said, "Those that do not learn from history are doomed to repeat it." The current discussions are reminiscent of
the first discussions about antimanic agents.
The advent of lithium as the first approved antimanic
agent in the 1970s also brought a multitude of studies of many of the then widely used old-generation (typical) antipsychotics
as antimanic agents. Most of these studies had positive results. For example, chlorpromazine was shown to
be as effective as lithium in the treatment of mania. There was no widespread use of chlorpromazine as an alternative to lithium
in mania; however, clinicians were much more excited about lithium, and it quickly became the mainstay of treatment. Occasionally,
neuroleptics would be added, particularly in treatment-resistant cases.
Most of the current discussion about mood stabilizers
make it sound as if there is a particular magic to them, and often omit the fact that there are a lot of currently available
medications with antimanic or mood-stabilizing properties.
The bigger question is the clinical relevance of these meds.
Clozapine, for example, may be an excellent mood stabilizer, but its side-effect profile effectively
precludes its use as such in all but the most treatment refractory of cases.
The current challenges for a new
mood-stabilizing agent entering the market are:
(1) efficacy: does it work as well as or better than available alternatives?
(2) tolerability: what kind of impact
will its side effects have on the patient's life? and
(3) safety: if the patient takes this compound indefinitely, as is
usually the case with treatment for bipolar disorder, what might happen?
In my practice, in the early 1990s, I started
moving away from lithium and toward valproate as a first-line agent. The reason I did so was because of the
answers to the 3 questions above; it was at least as effective if not more so in certain groups of patients; it had a larger
therapeutic window and a somewhat milder side-effect profile that made it slightly more tolerable; and it may be safer
on thyroid and renal function in the long term.
Psychopharmacology needs to continue shifting its focus from efficacy
to effectiveness, taking into account tolerability, compliance, and safety.
Medications for symptoms
or side effects?
One question that must be asked about the use of a particular psychopharmacologic
agent is, What is the intent? Is the agent intended to treat a symptom, or a side effect of another agent?
we are indeed fortunate in this field to have remarkably effective medications, they often have side effects that require
some sort of intervention, usually in the form of another pill.
Examples of this include benztropine
for extrapyramidal symptoms (EPS) of antipsychotics, trazodone or sedative/hypnotics for antidepressant-induced
insomnia, modafinil for oversedation of various psychotropics, and perhaps even the recent discussions about
adding topiramate to counteract medications that cause weight gain.
Ideally, this addition would do
nothing more than increase the effectiveness of the original medication. It is rarely that simple, however, when you add another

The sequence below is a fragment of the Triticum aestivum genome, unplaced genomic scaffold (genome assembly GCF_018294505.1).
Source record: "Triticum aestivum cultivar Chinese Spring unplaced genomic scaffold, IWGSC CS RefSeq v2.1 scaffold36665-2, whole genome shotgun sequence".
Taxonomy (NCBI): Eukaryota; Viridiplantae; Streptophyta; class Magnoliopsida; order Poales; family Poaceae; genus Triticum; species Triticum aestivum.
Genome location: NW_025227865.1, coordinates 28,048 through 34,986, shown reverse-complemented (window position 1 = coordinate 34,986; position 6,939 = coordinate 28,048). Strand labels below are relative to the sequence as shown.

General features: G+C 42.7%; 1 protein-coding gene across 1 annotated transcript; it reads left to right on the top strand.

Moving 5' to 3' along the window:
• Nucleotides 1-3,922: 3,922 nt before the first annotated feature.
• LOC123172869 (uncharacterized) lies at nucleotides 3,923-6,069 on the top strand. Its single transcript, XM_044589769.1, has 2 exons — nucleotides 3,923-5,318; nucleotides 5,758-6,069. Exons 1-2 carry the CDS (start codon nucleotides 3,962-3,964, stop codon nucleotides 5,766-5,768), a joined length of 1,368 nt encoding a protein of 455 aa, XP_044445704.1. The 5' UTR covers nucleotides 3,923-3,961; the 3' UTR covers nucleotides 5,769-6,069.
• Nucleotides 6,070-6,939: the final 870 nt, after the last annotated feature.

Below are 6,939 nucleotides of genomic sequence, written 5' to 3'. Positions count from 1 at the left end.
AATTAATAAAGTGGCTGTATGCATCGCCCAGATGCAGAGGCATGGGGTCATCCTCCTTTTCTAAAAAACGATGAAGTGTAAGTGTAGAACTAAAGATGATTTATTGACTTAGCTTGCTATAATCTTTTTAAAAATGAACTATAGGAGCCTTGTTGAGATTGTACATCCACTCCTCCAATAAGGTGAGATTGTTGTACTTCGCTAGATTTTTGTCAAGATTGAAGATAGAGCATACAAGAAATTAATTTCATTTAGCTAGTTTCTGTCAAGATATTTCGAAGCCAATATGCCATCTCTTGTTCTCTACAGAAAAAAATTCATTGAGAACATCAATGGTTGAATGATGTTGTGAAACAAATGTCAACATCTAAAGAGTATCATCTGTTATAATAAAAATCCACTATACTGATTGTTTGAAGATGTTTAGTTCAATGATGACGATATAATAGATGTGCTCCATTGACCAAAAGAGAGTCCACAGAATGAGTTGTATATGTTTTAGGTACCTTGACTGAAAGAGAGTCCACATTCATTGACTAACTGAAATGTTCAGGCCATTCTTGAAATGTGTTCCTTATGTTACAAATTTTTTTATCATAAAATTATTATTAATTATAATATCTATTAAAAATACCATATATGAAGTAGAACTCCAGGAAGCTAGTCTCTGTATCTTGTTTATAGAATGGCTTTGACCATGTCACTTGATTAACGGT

variable to the equation.
Benztropine is perhaps the worst example of an agent used to treat
a side effect. Given routinely to patients on antipsychotics, it can cause confusion, disorganization, and delirium, and
it also has some potential for abuse. These side effects of the side-effect medicine often prevent a patient with a psychotic
illness from functioning well enough to live or work in the community.
Even worse is that often the same antipsychotic
effect can be established with a lower dose of the antipsychotic medication, and the EPS resolves without benztropine at this
dose. Thus, we may be medicating side effects with benztropine rather than using the best possible treatment.
only 1 medicine works for a particular patient, and sometimes only at 1 dose. When this situation occurs, one needs to be
as aggressive as necessary to make sure the medication is as effective as possible, and that means doing whatever is necessary
to reduce or eliminate side effects.
If there is no reason to believe that we are stuck with 1 agent or 1 dose, however,
we are often not quick enough to change the dose or agent. In particular, we often assume that the same cocktail of medication
needed for acute illness is necessary for maintenance.
One example of this is fluoxetine-induced insomnia,
which is often treated with trazodone or a hypnotic agent at the beginning of treatment, then never
discontinued even though the patient may have only needed the extra medication for the first few weeks.
is underutilized to treat medication-induced sedation (overly sedated patients are less insistent about dealing with their
side effects), but in most cases this medication would only need to be used for a relatively limited time.
acclimate to their medicine, and the alert, involved clinician will often reduce dose for maintenance.
larger issue here is the difference between efficacy (ie, how well the medicine works) and effectiveness
(ie, whether it is also safe and tolerable enough to actually make the patient better).
With all of the psychotropic
agents currently available to us, and many more awaiting approval in the wings, we no longer need to settle for medications
with good efficacy, but we can hold out for effectiveness. Sometimes this requires adding another medication, sometimes switching
medications, and sometimes adjusting the dose.
A medication with good efficacy but horrible side effects is less effective
than one with the same efficacy but a significantly more benign side-effect profile. Fewer and milder side effects can
promote increased compliance, and lessen the likelihood of a medical reason to stop the medication
(eg, blood dyscrasias,
It can also offer greater long-term safety of use and as such increase the agent's effectiveness, or
increase the likelihood that it will actually work, and do so for as long as is necessary.
For too long we have
paid little attention to side effects and effectiveness because we have had so few choices.
Medscape Psychopharmacology Today
Dosing, Target Symptoms,
and Mood Stabilizers
Thomas AM Kramer, MD
[Medscape Mental Health 5(2), 2000.